A. A lot has changed over the past decade and I have enjoyed watching the transition. But one thing that I don’t believe has changed because I continue to hear women tell me they struggle with it, is that many of us still have to work twice as hard as our male colleagues to gain the same respect and that can become incredibly discouraging. My advice first is to align yourself with a company that won’t hold you back and that sees your value immediately. I have been fortunate to have found that here. Find a female role model that is going to be a constant reminder to you that you are capable of achieving your dreams no matter what you are told. It pains me to have to be writing about this in 2020 and it pains me to still have women come to me with these issues, but we cannot ignore them.

Q. Throughout your career, what significant industry changes were most impactful and memorable?

A. Nothing is ever quick enough for me, automatic doors and sinks are too delayed, people are typically too slow for me on the sidewalks and when something isn’t getting done fast, I end up doing it myself. Not to say that I am struggling with all the same things I was ten years ago but there was still a need for a women’s group in this space and since I am focused in dairy, I just started a Women in Dairy networking group from my apartment. It hasn’t just helped me, it has helped many female traders, brokers, and bankers in the food industry gain more confidence knowing they have an ally when heading into conferences that are primarily made up of men.

Q. You have become an expert in a wide variety of commodities, what was the most challenging part in learning the various markets: grains, cotton, dairy?

A. Grains and cotton were pretty similar in the sense that they are row crops that can ultimately be stored for later use. Working with a perishable product such as milk created more complexity than the other markets. And not just that, the uses for grains and cotton are limited versus every commodity that is made from milk. Once you learn the fundamentals of milk, you then have to figure out the other components and commodities such as butter, cheese (mozzarella, cheddar, swiss, etc), nonfat dry milk, whole milk powder. I’ve been in dairy for nearly six years and I continue to learn something new every other week.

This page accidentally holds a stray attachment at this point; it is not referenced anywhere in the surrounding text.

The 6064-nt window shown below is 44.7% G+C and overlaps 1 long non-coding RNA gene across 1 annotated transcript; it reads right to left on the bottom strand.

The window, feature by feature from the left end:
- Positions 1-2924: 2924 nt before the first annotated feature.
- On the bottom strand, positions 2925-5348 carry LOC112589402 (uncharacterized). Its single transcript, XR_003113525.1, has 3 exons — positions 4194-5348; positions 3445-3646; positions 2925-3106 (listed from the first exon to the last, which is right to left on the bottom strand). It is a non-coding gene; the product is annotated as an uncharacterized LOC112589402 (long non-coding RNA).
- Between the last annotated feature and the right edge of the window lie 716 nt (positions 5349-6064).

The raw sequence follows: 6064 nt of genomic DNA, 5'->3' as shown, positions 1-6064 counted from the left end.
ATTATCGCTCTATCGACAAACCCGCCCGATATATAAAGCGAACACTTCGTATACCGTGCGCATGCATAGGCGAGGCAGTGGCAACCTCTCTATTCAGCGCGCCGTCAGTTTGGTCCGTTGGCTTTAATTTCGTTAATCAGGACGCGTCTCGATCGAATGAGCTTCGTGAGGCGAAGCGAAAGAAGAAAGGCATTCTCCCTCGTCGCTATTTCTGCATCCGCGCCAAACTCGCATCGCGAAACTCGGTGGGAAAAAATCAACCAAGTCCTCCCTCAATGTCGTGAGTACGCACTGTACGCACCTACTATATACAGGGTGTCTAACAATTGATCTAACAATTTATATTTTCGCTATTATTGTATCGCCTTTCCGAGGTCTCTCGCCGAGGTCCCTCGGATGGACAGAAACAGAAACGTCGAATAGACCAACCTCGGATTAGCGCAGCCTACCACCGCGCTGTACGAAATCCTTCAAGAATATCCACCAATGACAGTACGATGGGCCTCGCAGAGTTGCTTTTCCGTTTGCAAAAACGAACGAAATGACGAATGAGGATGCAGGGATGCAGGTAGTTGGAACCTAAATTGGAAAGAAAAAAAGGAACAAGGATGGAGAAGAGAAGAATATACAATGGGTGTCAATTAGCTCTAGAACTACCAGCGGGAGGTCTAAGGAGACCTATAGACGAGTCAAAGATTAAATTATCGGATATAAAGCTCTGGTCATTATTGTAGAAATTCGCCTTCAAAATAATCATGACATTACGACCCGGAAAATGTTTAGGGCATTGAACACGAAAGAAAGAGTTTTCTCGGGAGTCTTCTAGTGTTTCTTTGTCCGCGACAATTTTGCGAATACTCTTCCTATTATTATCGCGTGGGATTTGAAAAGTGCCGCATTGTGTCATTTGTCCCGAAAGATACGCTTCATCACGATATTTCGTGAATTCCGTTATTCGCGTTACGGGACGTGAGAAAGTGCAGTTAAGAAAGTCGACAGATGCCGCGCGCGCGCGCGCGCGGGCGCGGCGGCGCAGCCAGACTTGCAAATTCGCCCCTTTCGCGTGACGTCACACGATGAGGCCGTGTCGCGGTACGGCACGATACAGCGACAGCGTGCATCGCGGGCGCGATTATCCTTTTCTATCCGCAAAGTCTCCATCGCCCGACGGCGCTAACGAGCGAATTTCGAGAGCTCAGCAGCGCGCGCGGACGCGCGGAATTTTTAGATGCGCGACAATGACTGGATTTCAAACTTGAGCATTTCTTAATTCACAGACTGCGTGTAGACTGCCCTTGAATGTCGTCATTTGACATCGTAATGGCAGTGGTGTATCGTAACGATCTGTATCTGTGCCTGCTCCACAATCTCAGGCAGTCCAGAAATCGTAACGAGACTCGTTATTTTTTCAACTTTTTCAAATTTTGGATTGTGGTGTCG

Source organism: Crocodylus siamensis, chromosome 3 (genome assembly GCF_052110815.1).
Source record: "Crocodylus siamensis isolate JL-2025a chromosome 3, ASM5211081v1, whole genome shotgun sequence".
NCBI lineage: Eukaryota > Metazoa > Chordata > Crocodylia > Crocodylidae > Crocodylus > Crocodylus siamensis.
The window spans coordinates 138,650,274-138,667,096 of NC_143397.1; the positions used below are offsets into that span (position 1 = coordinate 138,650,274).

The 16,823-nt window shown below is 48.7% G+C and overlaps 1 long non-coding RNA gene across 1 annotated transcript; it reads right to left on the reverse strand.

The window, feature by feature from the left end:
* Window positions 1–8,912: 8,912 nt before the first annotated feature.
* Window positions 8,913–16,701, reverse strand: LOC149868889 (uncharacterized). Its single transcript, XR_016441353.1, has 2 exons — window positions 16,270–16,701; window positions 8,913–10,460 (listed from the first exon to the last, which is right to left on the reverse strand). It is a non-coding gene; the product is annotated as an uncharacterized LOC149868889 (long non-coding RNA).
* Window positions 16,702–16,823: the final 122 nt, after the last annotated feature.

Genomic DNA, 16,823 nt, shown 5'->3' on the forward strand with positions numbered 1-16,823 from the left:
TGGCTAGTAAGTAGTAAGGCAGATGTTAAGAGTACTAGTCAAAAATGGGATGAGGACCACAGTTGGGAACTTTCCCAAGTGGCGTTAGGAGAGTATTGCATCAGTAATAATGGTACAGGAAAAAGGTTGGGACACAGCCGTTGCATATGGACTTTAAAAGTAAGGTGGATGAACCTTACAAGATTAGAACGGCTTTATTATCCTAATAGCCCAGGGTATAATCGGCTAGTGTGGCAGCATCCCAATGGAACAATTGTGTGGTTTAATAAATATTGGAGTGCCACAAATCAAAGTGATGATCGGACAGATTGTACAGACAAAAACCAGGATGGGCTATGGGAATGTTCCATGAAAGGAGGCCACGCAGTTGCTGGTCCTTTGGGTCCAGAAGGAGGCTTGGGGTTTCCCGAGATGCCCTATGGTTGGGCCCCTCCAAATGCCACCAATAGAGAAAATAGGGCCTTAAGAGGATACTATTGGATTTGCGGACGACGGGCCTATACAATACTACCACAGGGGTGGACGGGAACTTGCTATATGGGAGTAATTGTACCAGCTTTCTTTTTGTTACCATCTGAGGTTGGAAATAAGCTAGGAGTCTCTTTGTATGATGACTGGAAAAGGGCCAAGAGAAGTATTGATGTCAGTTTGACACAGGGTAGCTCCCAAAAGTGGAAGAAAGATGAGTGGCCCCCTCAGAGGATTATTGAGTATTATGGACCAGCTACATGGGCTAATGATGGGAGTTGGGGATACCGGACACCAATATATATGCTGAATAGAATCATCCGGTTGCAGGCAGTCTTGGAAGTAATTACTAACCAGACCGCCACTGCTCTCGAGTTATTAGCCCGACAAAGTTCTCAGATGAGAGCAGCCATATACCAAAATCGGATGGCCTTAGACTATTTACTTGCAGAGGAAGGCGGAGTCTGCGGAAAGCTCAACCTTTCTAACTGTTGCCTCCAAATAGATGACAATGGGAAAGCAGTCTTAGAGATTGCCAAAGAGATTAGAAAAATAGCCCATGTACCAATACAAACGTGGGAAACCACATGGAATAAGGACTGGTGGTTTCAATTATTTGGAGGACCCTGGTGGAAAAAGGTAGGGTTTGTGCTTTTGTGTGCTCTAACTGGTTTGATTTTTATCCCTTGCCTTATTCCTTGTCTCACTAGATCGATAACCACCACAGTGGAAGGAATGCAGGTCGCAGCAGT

Her Perspective:

Q. Can you share what a typical work week looks like for you today as the Director of Global Operations at HighGround Dairy?

A. Working for a small company means wearing many hats, which I have perfected throughout my career. My work weeks are a combination of global analysis as well as sales and customer service. At the drop of a hat, I have to be able to stop writing about China or New Zealand, stop thinking like an analyst and turn toward managing our invoicing structure, planning our next big conference or building out our website. There is always something new to tackle each week and my position will continue to change as the company continues to grow.

Q. What do you love most about your job and company today? What career achievements are you the proudest of?

A. Without this job, I likely would not have gotten the opportunity to travel around the world. I may not have mentioned this earlier, but I never did get that nursing degree – I chose to work three jobs at one point just to be able to keep my job at the trading company (that didn’t always pay me). I had to remind myself that it would be worth it someday if I just put my head down and got the job done. So that’s what I am most proud of, my persistence and strength to overcome the odds of being a woman in commodities, that is self-taught without a degree and is now helping run an incredibly successful company in Chicago.

Q. What advice would you have for someone who is trying to get a role in the commodity segment of the industry?

A. What skills/knowledge were the most impactful to your success? You have to be hungry for knowledge to make it through this industry. No matter how hard my job got (there was one point that I had duodenal ulcers, stomach ulcers and intestinal ulcers from the stress), I couldn’t get enough of it. I couldn’t get enough of learning the markets.

Q. Like many others, you have a very demanding schedule, what are your strategies for maintaining a healthy work/life balance?

A. I won’t claim to have this perfected this just yet – I ended up having to set up a home office at my boyfriend’s house just to make that work so when you find an answer, please let me know! At least I no longer sleep with my laptop in my arms…